Unlicensed contracting in the State of Florida occurs every day and is a huge problem in this state. Chapter 489, Florida Statutes, regulates the “construction industry” in Florida “in the interest of the public health, safety, and welfare.” § 489.101, Fla. Stat..  In the fight against unlicensed contracting activities, the Florida Legislature and Courts have fashioned a host of remedies.  The remedies for unlicensed activity are as follows:

  1. Criminal Sanctions: Unlicensed contracting is a crime. Any person who practices, offers to practice, or holds themselves out as licensed to practice contracting is subject to criminal prosecution pursuant to sections 489.127, F.S. First offense is a first degree misdemeanor under s. 775.082, F.S.  Further offenses are third degree felonies under 775.083, F.S.  Any offense committed during a Gubernatorial declared state of emergency (such as a hurricane) is a third degree felony under 775.083, F.S.
  2. Administrative Sanctions: Any person who practices, offers to practice, or holds themselves out as licensed to practice contracting is subject to civil penalties levied by the Department of up to $10,000.00 pursuant to section 489.13, F.S.
  3. Contractual Remedies: Pursuant to Section 489.128, F.S., contracts entered into by an unlicensed contractor shall be unenforceable in law or in equity by the unlicensed contractor. This is many times the most significant of penalties for failing to ensure compliance with licensing requirements.
  4. Loss of Construction Lien Rights: Section 713.02(7) states that “notwithstanding any other provision of this part, no lien shall exist in favor of any contractor, subcontractor, or sub-subcontractor who is unlicensed as provided in s. 128 or s.489.532.”  This prohibition would also include a loss of the unlicensed contractor’s bond claim.
  5. Treble Damages: Pursuant to Section 768.0425, any action against an unlicensed contractor resulting in injuries from the negligence, malfeasance or misfeasance shall entitle the consumer to treble damages.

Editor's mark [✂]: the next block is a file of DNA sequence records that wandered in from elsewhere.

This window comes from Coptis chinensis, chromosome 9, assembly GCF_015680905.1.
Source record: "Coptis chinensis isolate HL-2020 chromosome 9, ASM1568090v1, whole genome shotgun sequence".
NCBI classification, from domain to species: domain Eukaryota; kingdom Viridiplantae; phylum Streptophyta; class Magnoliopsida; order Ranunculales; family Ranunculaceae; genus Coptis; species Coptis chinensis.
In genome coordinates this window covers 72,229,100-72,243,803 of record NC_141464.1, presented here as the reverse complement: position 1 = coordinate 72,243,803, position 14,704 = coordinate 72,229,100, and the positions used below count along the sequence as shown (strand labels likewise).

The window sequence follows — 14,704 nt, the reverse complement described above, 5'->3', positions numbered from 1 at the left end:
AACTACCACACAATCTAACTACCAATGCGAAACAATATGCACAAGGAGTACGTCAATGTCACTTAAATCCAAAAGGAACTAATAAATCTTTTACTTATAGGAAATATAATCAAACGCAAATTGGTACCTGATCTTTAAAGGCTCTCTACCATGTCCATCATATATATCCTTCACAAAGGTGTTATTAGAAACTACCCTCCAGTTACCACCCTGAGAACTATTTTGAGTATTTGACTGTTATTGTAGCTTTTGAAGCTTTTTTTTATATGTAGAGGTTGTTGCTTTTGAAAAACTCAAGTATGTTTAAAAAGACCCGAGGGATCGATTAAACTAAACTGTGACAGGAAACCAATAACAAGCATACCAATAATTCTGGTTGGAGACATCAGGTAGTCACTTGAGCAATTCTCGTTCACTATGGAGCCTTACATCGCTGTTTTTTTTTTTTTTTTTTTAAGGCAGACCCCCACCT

6. Disgorgement: In some instances, a party can recover the monies it has paid the unlicensed person.  This concept is called disgorgement. Florida courts have allowed the disgorgement remedy in various settings.  For example, in Vista Designs, Inc. v. Silverman, 774 So. 2d 884 (Fla. 4th DCA 2001), an unlicensed attorney was required to reimburse his client for monies paid by the client.  The court found the contract between the unlicensed attorney and his client void and unenforceable, and that public policy favored disgorgement of the funds paid.  Similarly, Florida courts have ordered disgorgement of commission funds paid to an unlicensed real estate broker, Cooper v. Paris 413 So2d 772 (Fla.1st DCA 1982), as well as restitution of funds paid to an unlicensed construction contractor, State v. Ledy, 16 Fla. L. Weekly Supp. 903a.
  7. Unfair and Deceptive Trade Practice: The notion that a person is holding themselves as a contractor, yet they are unlicensed is deceptive.  Such conduct can support a claim for unfair and deceptive trade practices which, if successfully proven, will carry an award of the aggrieved party’s attorney’s fees.  Furthermore, the representation of being licensed can also support a claim for fraud and punitive damages.

While the above remedies can help an owner recover against an unlicensed contractor, the better practice is to educate the consuming public to properly vet the contractor prior to engaging them to perform work.  This would include, but is not limited to: obtaining references; checking on licensure at www.myflorida.com; public record searches for lawsuits; call the local building department to determine if this contractor has permitting privileges; checking on any local licenses; receiving a written contract – no verbal agreements; and not paying more than 10% as a deposit on any construction project.